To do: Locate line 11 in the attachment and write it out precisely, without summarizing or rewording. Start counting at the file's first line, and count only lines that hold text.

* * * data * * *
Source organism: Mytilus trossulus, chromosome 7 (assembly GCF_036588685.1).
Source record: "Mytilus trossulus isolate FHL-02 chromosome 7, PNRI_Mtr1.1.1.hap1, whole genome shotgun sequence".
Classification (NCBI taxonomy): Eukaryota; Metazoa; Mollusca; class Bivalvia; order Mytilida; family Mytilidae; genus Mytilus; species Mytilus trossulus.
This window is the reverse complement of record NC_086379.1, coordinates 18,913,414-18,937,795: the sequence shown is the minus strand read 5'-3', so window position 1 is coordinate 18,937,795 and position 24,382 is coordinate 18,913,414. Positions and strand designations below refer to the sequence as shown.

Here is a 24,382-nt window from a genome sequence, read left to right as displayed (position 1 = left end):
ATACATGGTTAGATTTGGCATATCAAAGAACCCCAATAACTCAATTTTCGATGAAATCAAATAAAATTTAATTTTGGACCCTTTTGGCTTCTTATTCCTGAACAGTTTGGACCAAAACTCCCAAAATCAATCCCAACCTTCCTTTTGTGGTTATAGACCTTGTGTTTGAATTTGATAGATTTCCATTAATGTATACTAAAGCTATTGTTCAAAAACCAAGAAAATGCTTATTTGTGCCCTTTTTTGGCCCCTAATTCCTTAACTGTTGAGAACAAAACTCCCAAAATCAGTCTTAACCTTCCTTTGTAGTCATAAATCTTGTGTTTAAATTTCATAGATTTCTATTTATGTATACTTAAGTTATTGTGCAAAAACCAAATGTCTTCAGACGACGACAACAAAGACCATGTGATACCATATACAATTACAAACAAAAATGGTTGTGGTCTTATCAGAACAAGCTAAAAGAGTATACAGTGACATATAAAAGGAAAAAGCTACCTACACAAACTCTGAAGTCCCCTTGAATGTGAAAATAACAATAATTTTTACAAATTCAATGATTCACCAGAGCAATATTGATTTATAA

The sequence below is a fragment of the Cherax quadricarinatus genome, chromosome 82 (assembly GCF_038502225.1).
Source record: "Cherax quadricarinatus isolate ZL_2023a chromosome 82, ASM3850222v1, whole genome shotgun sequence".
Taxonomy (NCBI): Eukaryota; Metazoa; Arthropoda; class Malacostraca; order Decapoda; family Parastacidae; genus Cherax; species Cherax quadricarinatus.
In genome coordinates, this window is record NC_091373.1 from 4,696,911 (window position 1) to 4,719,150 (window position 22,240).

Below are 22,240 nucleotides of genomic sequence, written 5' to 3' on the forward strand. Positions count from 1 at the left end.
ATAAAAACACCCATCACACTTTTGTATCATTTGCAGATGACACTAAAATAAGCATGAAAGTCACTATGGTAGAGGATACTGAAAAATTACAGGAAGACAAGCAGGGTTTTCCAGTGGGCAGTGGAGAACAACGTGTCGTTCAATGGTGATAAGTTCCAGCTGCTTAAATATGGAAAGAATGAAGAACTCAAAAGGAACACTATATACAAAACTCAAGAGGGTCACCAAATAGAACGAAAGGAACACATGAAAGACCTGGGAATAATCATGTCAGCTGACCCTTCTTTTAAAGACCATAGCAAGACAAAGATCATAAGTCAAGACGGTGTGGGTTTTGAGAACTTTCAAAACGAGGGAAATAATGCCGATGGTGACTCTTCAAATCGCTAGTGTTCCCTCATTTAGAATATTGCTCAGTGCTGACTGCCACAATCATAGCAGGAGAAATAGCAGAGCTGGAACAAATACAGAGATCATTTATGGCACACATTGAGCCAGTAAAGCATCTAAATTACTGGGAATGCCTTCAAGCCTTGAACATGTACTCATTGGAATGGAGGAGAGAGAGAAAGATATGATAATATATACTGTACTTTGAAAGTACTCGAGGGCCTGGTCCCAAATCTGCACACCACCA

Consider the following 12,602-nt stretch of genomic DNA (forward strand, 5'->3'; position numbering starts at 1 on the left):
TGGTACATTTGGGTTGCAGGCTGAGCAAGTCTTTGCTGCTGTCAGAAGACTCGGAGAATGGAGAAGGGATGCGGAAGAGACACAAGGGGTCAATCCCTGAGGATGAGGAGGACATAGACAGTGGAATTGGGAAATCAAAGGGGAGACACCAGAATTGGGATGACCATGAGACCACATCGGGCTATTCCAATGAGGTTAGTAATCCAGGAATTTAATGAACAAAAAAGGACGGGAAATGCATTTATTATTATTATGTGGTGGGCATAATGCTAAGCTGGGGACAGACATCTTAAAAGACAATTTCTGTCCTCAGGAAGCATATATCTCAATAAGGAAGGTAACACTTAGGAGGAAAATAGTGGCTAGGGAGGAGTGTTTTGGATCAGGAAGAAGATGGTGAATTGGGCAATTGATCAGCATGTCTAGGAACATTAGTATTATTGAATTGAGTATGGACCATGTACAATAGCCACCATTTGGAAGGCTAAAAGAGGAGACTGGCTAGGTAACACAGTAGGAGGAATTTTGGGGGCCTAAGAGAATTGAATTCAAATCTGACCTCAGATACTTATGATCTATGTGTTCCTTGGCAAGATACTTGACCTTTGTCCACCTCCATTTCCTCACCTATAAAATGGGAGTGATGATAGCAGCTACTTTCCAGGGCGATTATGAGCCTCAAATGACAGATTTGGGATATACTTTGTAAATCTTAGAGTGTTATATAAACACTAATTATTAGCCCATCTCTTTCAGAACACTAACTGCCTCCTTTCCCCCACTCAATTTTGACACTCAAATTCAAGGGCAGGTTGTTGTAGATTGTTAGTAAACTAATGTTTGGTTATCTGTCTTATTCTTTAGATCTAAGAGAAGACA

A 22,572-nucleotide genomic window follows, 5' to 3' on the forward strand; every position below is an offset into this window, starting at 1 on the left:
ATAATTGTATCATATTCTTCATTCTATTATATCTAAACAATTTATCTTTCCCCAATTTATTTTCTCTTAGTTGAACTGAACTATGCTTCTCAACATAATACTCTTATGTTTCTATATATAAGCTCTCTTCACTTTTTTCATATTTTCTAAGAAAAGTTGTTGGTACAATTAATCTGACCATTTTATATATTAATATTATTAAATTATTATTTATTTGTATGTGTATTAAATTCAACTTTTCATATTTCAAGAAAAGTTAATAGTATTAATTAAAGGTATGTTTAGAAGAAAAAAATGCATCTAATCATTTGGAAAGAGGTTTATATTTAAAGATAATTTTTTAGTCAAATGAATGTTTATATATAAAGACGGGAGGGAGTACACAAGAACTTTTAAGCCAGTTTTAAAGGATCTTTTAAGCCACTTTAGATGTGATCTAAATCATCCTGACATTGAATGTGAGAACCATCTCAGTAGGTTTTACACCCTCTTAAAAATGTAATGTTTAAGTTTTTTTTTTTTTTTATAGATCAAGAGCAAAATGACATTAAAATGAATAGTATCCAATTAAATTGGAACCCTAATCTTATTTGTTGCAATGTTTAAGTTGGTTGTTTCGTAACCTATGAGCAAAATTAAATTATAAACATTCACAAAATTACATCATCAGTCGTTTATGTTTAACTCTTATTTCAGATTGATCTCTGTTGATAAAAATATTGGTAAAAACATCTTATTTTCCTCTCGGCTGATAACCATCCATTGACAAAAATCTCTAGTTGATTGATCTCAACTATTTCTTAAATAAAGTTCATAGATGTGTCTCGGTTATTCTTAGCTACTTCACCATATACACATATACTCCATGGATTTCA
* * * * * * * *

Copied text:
Below are 22,240 nucleotides of genomic sequence, written 5' to 3' on the forward strand. Positions count from 1 at the left end.